A systematic review should also be a complete and exhaustive search of all of the available evidence, this means using more than just a MEDLINE search. I searched multiple electronic databases, emailed experts in the field, searched individual key journals, sought out conferences proceedings and any unpublished or ‘grey’ literature. Ideally, non-English studies should also be included.
At the end of this arduous task, do you know how many articles were included for me to appraise? None. Zero. Two weeks of bleeding eyes for nothing. No articles were found that looked at the use of prehospital 12-lead ECG in acute stroke patients. I wanted to cry. One of the inclusion criteria was that they had to be based in the prehospital setting. I took my findings to my supervisors and we decided to open the inclusion criteria to include hospital-based studies. Although it felt like I had done all of that work for nothing, it actually turned out to be a good thing, and the fact there were no studies based in the prehospital study was an important finding of the systematic review itself. This already showed us there was a gap in the evidence for future research (i.e my PhD) to study. Praise the Lord.
Appraise and synthesise
Now that the SR included hospital-based studies I had 54 articles to appraise and synthesise the results. None of the studies were randomised controlled trials (RCTs), so using the Centre of Evidence Based Medicine (CEBM) CASP appraisal tools for observational studies I created a customised tool for data extraction and to critically appraise them. Again, to critically appraise 54 studies is a large, time consuming task, but it helped improve my critical appraisal skills hugely. It was during this time I realised how important critical appraisal skills are when reading research. Before this I was under the impression that if a piece of research had been published in a peer-reviewed journal then it must be good quality. I quickly found this not to be the case. It’s also good to have a second, independent reviewer go through the studies to assess for quality and bias.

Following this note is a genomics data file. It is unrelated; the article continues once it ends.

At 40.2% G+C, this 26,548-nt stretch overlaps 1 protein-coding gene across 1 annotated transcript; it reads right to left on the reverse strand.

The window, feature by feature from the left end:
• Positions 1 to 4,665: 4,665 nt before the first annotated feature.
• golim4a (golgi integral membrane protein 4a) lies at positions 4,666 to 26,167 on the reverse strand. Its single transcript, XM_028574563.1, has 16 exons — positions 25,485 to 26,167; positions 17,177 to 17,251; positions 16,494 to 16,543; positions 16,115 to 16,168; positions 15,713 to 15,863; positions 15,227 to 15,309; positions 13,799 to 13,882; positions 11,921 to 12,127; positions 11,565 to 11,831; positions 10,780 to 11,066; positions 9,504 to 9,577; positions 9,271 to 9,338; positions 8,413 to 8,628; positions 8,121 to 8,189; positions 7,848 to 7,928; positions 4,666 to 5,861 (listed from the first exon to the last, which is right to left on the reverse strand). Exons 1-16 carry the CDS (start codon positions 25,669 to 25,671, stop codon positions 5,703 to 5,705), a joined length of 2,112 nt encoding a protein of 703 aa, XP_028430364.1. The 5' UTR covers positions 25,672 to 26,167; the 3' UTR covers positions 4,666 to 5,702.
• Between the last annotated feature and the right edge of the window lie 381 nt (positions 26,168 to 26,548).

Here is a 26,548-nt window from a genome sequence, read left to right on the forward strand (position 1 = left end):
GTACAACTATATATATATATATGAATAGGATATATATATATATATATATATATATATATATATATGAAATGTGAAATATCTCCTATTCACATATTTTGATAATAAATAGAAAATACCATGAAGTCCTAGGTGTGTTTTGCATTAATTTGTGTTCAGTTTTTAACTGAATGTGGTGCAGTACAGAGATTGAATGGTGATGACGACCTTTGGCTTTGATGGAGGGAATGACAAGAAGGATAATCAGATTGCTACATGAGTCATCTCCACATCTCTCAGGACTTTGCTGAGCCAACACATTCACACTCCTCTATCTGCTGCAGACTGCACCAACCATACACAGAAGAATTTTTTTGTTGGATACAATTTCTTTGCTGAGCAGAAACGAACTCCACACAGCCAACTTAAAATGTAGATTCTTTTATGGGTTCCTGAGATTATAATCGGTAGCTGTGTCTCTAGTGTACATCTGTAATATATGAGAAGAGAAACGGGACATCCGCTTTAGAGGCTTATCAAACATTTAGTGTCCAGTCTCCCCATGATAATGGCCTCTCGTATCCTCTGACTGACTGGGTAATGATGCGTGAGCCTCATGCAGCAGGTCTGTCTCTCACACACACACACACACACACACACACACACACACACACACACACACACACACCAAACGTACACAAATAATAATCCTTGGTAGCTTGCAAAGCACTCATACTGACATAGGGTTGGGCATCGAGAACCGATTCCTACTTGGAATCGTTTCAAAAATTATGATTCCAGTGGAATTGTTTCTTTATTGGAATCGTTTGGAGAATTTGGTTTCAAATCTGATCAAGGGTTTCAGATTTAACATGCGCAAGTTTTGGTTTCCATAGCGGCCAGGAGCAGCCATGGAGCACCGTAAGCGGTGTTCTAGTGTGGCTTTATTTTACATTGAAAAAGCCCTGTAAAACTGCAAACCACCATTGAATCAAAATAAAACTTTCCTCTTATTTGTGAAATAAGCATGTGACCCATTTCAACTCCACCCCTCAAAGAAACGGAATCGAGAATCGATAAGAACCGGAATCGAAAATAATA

The 54 studies were split in to 4 themes and I went to work in trying to synthesise the findings and write them up in to a substantial chapter for my thesis. This synthesis could include a meta-analysis (a statistical technique for combining the findings from independent studies) if all the data was homogenous, however in my review this was not the case. I therefore produced what could be called a narrative summary of the findings and wrote about what impact these findings had for my particular context.
Completing a SR on your own as a novice researcher is not a quick or easy undertaking. It took time and patience. It also takes a lot of skill, skill which I did not possess at the start of the process, but with guidance, support and a lot of practice, managed to develop slowly but surely. From start to finish, with a few interruptions here and there, it took me around 2 years to produce. Bear in mind that I worked on it part-time, while also spending half of my time in clinical practice. Whether you think this was quick or overly long does not really worry me. With my SR completed, I then looked at getting the information out and available for people to use. I presented it at a few conferences and started thinking about getting it published in a journal, which brings us nicely to part 2…